The Changing Landscape of Pediatric Cancer Survivorship
Today, more children are surviving cancer than ever before. But now, increasing efforts are needed to detect and treat late effects as early as possible.
Advances in cancer treatment in the U.S. have led to a greater than 80 percent five-year survivorship rate for people diagnosed under the age of 20 — a substantial improvement from 30 years ago. While the progress is encouraging, it also demands we turn our attention to the growing population of pediatric cancer survivors at risk of late effects from the disease or its treatment.
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Seth Rotz, MD, Director of the High-Five Cancer Survivor’s Clinic at Cleveland Clinic Children’s, provides some insight into the changing landscape of pediatric cancer survivorship.
Q: What does cancer survivorship care look like today?
A: Of the more than 400,000 pediatric cancer survivors in the U.S., an estimated 73 percent will have a chronic health condition. Studies suggest 42 percent of those will likely experience a severe, disabling or life-threatening condition or death. Modifications in treatment are reducing exposures to radiotherapy and chemotherapy — especially for children as they tend to do better with the therapies. But we still need to increase efforts to detect and treat late effects as early as possible.
Generally, survivorship care begins five years after diagnosis. Care plans are designed to be holistic and integrated in their approach, allowing the survivorship medical team to orchestrate all aspects of patient’s follow-up care. While plans are customized to the surviving cancer patient, they typically include some combination of specialized education, screenings for long-term effects of chemotherapy and radiation, blood tests to look at hormone issues and kidney function, echocardiograms to look at potential weakening of the heart, pulmonary function testing, colonoscopies, mammograms, hearing examinations, neurological exams, nutritional counseling and more. Patients typically are seen annually, but may be seen more or less frequently, depending on need.
Q: Why is specialized care important for pediatric cancer survivors?
A: The critical aspect of this specialized care is early detection of long-term problems. Medical staff trained in cancer survivorship consider and respond to the type and location of a patient’s cancer, the type of treatments received, the age at diagnosis, other cancers or illness, patient history, and a host of other factors when treating patients or designing protocols for a patient’s primary care physician. Early incorporation and monitoring of lifestyle modifications and medications have shown to significantly reduce or prevent many late effects.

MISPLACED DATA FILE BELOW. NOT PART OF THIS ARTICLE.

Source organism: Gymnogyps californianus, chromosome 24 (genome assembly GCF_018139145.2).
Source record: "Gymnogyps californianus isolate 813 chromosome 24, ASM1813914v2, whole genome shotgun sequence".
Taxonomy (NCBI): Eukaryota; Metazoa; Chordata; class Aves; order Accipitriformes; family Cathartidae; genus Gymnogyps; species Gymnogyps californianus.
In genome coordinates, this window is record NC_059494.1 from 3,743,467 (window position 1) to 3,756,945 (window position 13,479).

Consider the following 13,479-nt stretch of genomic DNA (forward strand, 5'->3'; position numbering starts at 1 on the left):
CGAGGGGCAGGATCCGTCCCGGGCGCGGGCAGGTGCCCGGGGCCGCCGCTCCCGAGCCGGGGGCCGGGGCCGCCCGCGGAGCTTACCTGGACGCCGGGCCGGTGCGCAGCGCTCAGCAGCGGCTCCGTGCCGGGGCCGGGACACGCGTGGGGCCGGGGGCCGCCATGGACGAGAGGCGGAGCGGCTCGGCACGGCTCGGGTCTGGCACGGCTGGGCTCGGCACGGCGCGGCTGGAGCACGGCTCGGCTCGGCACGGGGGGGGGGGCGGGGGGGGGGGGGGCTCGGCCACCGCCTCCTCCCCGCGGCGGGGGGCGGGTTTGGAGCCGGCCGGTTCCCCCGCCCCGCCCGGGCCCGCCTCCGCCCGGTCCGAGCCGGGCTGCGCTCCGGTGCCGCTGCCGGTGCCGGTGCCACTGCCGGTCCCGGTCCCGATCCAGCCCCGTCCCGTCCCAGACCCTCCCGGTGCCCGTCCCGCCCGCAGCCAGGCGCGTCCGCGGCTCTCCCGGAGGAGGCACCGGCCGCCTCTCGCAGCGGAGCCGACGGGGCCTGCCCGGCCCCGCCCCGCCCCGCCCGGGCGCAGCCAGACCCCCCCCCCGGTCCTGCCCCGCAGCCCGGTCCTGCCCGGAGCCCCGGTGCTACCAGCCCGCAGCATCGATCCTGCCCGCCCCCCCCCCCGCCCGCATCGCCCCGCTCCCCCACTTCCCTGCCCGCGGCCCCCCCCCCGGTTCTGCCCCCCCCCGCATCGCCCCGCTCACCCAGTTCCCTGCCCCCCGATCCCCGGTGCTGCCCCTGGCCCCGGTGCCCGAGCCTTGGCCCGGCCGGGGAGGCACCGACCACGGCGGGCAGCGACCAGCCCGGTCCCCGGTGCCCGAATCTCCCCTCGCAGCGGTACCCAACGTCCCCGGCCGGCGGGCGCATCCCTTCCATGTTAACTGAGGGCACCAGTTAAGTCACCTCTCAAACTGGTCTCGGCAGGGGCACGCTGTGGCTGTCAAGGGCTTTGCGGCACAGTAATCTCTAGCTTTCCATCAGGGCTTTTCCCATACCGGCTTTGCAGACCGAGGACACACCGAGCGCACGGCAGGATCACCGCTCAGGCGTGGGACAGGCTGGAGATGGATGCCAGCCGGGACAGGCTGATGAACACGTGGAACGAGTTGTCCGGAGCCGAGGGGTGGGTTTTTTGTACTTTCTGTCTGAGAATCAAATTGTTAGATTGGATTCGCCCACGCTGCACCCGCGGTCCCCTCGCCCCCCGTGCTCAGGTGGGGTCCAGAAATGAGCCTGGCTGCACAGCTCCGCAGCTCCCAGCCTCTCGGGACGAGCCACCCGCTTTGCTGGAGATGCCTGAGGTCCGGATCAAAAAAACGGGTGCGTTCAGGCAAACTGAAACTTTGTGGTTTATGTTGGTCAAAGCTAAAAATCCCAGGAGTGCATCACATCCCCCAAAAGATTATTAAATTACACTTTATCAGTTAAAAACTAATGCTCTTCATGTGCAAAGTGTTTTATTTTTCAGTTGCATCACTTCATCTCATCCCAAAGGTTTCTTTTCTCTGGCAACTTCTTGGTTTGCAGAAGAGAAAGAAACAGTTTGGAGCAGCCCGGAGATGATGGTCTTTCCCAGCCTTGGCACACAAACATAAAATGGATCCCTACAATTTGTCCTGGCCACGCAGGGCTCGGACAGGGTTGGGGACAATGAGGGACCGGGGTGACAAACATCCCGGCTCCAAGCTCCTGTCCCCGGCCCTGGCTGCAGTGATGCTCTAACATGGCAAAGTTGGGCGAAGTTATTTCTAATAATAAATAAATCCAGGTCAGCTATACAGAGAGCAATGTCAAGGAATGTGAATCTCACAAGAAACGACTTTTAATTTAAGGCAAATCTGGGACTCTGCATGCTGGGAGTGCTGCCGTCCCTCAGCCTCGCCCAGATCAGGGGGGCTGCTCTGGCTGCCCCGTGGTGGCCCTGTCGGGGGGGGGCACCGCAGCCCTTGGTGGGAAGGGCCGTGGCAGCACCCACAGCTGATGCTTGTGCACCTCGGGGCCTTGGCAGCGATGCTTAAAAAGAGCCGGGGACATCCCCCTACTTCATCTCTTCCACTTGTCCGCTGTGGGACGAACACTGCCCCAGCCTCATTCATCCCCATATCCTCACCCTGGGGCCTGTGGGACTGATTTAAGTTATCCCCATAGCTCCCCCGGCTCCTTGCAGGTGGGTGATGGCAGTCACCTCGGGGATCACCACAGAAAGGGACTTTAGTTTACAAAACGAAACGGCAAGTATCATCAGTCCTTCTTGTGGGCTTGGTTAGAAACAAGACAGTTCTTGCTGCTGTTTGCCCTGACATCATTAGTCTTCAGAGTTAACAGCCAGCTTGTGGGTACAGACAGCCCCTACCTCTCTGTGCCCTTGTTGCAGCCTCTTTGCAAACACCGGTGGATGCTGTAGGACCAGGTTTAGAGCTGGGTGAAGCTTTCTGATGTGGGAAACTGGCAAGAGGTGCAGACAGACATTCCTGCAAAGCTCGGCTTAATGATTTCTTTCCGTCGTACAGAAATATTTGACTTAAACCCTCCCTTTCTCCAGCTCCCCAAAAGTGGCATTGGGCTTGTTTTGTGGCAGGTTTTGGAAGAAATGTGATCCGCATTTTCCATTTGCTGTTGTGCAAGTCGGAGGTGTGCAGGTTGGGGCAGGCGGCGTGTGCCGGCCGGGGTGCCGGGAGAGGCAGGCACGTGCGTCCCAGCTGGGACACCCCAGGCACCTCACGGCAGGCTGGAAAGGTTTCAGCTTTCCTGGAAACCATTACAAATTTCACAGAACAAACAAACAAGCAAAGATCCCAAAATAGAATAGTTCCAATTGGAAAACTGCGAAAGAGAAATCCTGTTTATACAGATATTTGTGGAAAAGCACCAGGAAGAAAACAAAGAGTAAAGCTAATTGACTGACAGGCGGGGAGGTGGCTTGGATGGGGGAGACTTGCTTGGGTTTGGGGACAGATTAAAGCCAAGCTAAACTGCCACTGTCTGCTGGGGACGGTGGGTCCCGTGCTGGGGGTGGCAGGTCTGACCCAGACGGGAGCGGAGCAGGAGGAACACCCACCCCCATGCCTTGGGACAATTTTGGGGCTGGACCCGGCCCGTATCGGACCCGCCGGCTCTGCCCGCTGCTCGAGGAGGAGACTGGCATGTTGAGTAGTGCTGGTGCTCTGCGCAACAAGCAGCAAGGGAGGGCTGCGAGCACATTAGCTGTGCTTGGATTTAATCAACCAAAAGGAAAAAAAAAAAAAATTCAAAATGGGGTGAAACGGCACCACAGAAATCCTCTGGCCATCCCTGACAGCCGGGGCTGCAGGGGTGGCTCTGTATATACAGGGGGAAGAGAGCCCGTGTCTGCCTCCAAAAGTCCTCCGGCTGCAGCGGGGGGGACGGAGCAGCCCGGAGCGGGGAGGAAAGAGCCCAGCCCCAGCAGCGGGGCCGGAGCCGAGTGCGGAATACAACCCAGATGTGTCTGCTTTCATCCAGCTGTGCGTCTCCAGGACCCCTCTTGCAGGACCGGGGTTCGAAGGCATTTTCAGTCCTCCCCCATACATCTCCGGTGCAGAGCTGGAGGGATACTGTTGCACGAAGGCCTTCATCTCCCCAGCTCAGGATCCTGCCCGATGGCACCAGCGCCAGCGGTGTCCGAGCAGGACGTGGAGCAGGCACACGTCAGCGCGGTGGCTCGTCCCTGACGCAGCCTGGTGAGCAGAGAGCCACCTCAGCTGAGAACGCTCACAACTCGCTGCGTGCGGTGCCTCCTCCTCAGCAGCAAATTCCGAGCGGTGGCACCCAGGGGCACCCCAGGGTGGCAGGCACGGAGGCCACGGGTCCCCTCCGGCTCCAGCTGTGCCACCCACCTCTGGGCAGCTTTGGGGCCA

Important to consider, also, is that only 2 percent of all cancers is diagnosed during childhood, making pediatric cancer survivorship a very specialized field. Add to that, guidelines are constantly changing. The focus of a dedicated survivorship team ensures the best patient outcomes for childhood cancer patients.
Q: Can you provide some specific examples of late effects you’ve seen in pediatric cancer survivors?
A: A multitude of issues can develop in a person’s organs, tissues, joints, bones, body function, thinking, memory, and social and psychological development. Survivors also are at risk of secondary cancers and may have fertility and family planning concerns. This is why survivors need regular medical follow-up examinations to identify, monitor, and treat late effects appropriately.
Q: What recent research supports the need for pediatric cancer survivorship clinics?
A: Numerous studies and ongoing trials conducted by Cleveland Clinic and other medical research teams reinforce the need for survivorship education, treatment protocols and intervention strategies. Perhaps, most notably, the Childhood Cancer Survivor Study, funded by the National Cancer Institute in collaboration with other organizations, concluded pediatric cancer survivors were at a three times greater risk of developing a chronic condition and eight times greater risk of having a severe or life threatening condition than a sibling group.
Q: What is recommended to patients and families who want to move on and away from their experience with cancer?
A: Treatment always is the patient’s choice, but we highly encourage at least one follow-up visit — even a virtual visit — to ensure patients and their families make informed decisions about ongoing care. We find re-education to be especially important when patients are diagnosed and treated at very young ages, as caregivers tend to be consumed with emotion and distracted during the cancer diagnosis and initial therapy.
Q: Tell me more about the High-Five Cancer Survivor Clinic.
A: The High-Five Cancer Survivor’s Clinic at Cleveland Clinic Children’s is a long-term follow-up clinic for children and adults who have reached the point of five years from a diagnosis of cancer and who have been off therapy for at least two years. We are somewhat unique in that we have the credentials and experience to treat survivors into their adult years. As an internist, as well as a pediatric oncologist/hematologist, I technically can see patients into their 100s.